There is nothing more terrible, there is nothing more horrible than the infinite tragedy of Africa in the past few hundred years. When I think of it, everything else pales into insignificance; that infinite tragedy of Africa ever since the days when millions of them were carried away in galleys as slaves to America and elsewhere, the way they were treated, the way they were taken away, 50 percent dying in the galleys. We have to bear that burden, all of us. We did not do it ourselves, but the world has to bear it. We talk about this country and that little country in Africa or outside, but let us remember this Infinite Tragedy.

To end with a little inspiration:

History is made in struggle and past memories of solidarity are inspiration for that struggle. Indeed, the Afro-Asian and polycultural struggles of today allow us to redeem a past that has been carved up along ethnic lines by historians. To remember Bruce as I do, staring at a poster of him ca. 1974, is not to wane into nostalgia for the past. My Bruce is alive, and like the men and women before him, still in the fight. (149)

Save

Save

Save

Save

Save

Save

Save

Environmental Justice: Politics, Poetics and Pedagogy

51PGPTD2KZL._SX313_BO1,204,203,200_Like all edited collections, Environmental Justice contains a wealth of information on very different struggles and places, but I liked how it brought together politics, poetics and pedagogy. From the introduction by Joni Adamson, Mei Mei Evans, and Rachel Stein (3-14), this starts with some of the basic history, as how environmental struggle emerged has shaped it and is as much part of the complexities of its definition as anything else:

In the last several decades, environmental justice movements around the world have grown out of convergences between civil rights movements, antiwar and antinuclear movements, women’s movements, and grassroots organizing around environmental justice issues.

It’s defining moments, cited in every background:

1987 report sponsored by the United Church of Christ Commission for Racial Justice (UCC-CRJ), that ‘found race to be the leading factor in the location of commercial hazardous waste facilities and determined that poor and people of color communities suffer a disproportionate health risk.’ (4)

1991 – First National People of Color Environmental Leadership Summit in Washington, D.C.

One definition:

Environmental justice movements call attention to the ways disparate distribution of wealth and power often leads to correlative social upheaval and the unequal distribution of environmental degradation and/ or toxicity. (5)

Another good definition [from Environmental Justice Literature to the Literature of Environmental Justice, Julie Sze, 163-180]:

Environmental justice is a political movement concerned with public policy issues of environmental racism, as well as a cultural movement interested in issues of ideology and representation. Environmental justice challenges the mainstream definition of environment and nature based on a wilderness/ preservationist frame by foregrounding race and labor in its definition of what constitutes “nature.” It places people, especially racialized communities and urban spaces, at the center of what constitutes environment and nature (Sze, 163).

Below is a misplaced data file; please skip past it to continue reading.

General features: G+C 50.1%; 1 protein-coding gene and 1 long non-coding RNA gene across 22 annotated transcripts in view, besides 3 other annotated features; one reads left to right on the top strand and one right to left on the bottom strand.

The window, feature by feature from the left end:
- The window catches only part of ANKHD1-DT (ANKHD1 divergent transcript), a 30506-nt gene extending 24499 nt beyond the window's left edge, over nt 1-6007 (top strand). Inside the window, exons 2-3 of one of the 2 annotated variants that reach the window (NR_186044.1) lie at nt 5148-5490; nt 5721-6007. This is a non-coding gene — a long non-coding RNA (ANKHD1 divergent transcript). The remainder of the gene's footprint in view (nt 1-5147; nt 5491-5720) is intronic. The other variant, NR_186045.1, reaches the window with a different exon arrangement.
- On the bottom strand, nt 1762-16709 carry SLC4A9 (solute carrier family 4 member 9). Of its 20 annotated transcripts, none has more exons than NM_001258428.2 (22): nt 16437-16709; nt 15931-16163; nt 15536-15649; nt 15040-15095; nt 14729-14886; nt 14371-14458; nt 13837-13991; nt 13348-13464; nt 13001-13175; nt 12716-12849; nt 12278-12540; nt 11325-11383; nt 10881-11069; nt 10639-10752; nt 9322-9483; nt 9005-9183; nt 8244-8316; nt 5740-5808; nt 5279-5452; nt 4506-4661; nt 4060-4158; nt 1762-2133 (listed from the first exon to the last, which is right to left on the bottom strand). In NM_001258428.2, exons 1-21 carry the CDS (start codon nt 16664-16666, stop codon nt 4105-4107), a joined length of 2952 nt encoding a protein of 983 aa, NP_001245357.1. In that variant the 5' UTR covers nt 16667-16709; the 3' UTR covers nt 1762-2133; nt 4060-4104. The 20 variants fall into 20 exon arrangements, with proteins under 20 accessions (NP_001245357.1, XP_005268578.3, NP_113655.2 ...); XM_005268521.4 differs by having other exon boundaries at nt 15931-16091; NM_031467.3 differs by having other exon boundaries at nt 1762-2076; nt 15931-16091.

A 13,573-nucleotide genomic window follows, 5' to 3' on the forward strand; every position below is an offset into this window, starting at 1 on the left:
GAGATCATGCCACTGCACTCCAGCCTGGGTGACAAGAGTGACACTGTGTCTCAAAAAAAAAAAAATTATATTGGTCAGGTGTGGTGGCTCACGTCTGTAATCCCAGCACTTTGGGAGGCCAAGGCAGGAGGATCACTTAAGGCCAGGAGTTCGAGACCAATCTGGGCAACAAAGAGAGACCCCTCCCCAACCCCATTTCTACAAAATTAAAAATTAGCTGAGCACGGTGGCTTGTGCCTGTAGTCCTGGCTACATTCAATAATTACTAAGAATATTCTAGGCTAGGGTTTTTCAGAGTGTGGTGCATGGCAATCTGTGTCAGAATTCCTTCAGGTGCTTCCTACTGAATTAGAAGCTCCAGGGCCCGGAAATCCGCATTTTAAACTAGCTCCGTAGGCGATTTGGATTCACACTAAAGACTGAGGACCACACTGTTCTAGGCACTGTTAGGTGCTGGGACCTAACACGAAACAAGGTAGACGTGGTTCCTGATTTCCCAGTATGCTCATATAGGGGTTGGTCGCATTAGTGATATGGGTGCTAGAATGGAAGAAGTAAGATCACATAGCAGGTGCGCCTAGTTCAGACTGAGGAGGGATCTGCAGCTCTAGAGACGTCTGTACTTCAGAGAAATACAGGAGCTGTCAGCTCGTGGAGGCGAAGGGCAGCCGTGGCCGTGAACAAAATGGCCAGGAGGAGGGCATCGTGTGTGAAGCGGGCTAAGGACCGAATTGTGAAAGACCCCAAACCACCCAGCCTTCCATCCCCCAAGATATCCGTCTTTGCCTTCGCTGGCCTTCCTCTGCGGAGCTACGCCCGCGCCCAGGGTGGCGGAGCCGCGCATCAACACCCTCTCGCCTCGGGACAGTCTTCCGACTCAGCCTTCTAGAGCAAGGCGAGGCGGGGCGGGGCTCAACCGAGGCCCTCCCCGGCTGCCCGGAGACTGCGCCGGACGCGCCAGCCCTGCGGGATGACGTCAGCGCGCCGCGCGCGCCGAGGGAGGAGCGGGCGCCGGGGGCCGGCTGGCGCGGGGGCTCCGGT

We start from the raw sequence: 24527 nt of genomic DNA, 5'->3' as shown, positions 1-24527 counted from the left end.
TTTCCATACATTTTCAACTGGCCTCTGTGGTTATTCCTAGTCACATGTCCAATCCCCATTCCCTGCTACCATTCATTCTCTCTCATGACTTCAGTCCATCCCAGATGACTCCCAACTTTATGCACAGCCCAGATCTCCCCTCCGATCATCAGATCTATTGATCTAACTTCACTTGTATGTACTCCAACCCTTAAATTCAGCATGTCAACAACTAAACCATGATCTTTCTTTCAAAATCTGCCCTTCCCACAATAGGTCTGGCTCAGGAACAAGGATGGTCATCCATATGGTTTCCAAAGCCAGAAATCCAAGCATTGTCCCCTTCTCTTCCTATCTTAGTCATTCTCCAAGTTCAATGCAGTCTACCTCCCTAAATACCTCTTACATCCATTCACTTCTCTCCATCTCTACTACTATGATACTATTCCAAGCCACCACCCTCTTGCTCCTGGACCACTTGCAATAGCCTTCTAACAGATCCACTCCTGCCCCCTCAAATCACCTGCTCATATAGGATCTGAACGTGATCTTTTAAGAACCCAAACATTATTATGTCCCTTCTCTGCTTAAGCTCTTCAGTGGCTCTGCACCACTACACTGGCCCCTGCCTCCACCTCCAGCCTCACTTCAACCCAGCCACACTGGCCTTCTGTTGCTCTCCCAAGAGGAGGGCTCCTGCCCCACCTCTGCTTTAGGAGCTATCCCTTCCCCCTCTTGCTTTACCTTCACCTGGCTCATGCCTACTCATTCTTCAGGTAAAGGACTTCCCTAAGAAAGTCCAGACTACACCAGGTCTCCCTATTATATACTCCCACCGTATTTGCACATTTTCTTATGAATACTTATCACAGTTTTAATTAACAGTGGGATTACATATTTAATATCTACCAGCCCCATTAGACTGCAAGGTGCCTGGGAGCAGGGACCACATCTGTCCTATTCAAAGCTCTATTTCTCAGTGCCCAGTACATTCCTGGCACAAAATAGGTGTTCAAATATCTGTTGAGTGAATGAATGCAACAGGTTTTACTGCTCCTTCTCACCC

Soenke Sehle rephrases this as she writes about pedagogy, I love both of these definitions as they bring together people and place, networks and connections:

One of the core challenges of environmental justice education is to translate the mantra of ecology (all is connected) into a web of concrete relations that includes not only ecological but cultural, economic, and political processes. Different concepts of nature correspond to actual contradictions between different and competing notions of environmental politics. (338)

There is more on the differences between the environmental and environmental justice movements, also between city and country, city and sprawl:

Much of mainstream environmentalism goes hand in hand with an uncritical acceptance of the ongoing cultural, economic, and political shift toward suburbia: many environmentalists have yet to embrace the city as an ecologically sound alternative to the sprawl at the heart of ongoing suburbanization and are, it seems, quite unlikely to do so anytime soon.

Even though the history of ecology is closely intertwined with the history of empire, environmentalism as a social and political concern is often given an exclusively “metropolitan” genealogy, omitting experiences of colonial (settler) states and histories of popular resistance. (334)

These themes of city and wilderness, colonialism and empire and struggle, are picked up in different ways by all of the different pieces in the book.

Devon Peña  from a roundtable on environmental justice on economics, culture and value:

Under the capitalist system we have a very complex set of struggles that are emerging around the commodification and privatization of water. You see, for the Pueblo Indian and the Hispano Mexicano alike, water was not a commodity. It was not the exchange value that was important. So that water was treated not as a private property right, that you could sell and separate from the land. Rather, water was seen as a communal value and an ecological value that sustained a way of life in place. (22)

and

We need to find a pathway to ecological sustainability and social justice. My answer to that is that those ways are already there. In thousands of local efforts to create democratic workplaces, to create production processes that aren’t based on the destruction of the environment or the worker…. I urge my colleagues at the table to think how environmental justice is, in a way, moving away from the literature of toxicity to the literature of sustainability. (23)